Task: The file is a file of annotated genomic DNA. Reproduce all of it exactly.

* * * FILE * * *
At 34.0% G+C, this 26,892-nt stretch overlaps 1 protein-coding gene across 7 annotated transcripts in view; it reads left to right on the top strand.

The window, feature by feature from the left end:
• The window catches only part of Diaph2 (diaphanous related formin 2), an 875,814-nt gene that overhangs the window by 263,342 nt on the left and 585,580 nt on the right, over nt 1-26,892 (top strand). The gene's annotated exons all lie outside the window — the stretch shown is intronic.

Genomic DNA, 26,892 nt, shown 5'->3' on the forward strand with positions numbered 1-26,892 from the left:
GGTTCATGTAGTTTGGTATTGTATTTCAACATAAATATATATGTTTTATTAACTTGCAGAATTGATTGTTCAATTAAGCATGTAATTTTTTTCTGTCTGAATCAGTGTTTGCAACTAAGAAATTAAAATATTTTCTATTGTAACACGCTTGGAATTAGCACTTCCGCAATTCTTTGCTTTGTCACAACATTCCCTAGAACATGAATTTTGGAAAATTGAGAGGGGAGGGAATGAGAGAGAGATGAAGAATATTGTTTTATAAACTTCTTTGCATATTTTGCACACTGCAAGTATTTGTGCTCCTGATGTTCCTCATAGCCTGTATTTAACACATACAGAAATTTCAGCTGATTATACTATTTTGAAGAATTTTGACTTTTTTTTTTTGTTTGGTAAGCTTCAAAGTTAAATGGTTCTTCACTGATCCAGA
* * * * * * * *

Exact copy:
At 34.0% G+C, this 26,892-nt stretch overlaps 1 protein-coding gene across 7 annotated transcripts in view; it reads left to right on the top strand.

The window, feature by feature from the left end:
• The window catches only part of Diaph2 (diaphanous related formin 2), an 875,814-nt gene that overhangs the window by 263,342 nt on the left and 585,580 nt on the right, over nt 1-26,892 (top strand). The gene's annotated exons all lie outside the window — the stretch shown is intronic.

Genomic DNA, 26,892 nt, shown 5'->3' on the forward strand with positions numbered 1-26,892 from the left:
GGTTCATGTAGTTTGGTATTGTATTTCAACATAAATATATATGTTTTATTAACTTGCAGAATTGATTGTTCAATTAAGCATGTAATTTTTTTCTGTCTGAATCAGTGTTTGCAACTAAGAAATTAAAATATTTTCTATTGTAACACGCTTGGAATTAGCACTTCCGCAATTCTTTGCTTTGTCACAACATTCCCTAGAACATGAATTTTGGAAAATTGAGAGGGGAGGGAATGAGAGAGAGATGAAGAATATTGTTTTATAAACTTCTTTGCATATTTTGCACACTGCAAGTATTTGTGCTCCTGATGTTCCTCATAGCCTGTATTTAACACATACAGAAATTTCAGCTGATTATACTATTTTGAAGAATTTTGACTTTTTTTTTTTGTTTGGTAAGCTTCAAAGTTAAATGGTTCTTCACTGATCCAGA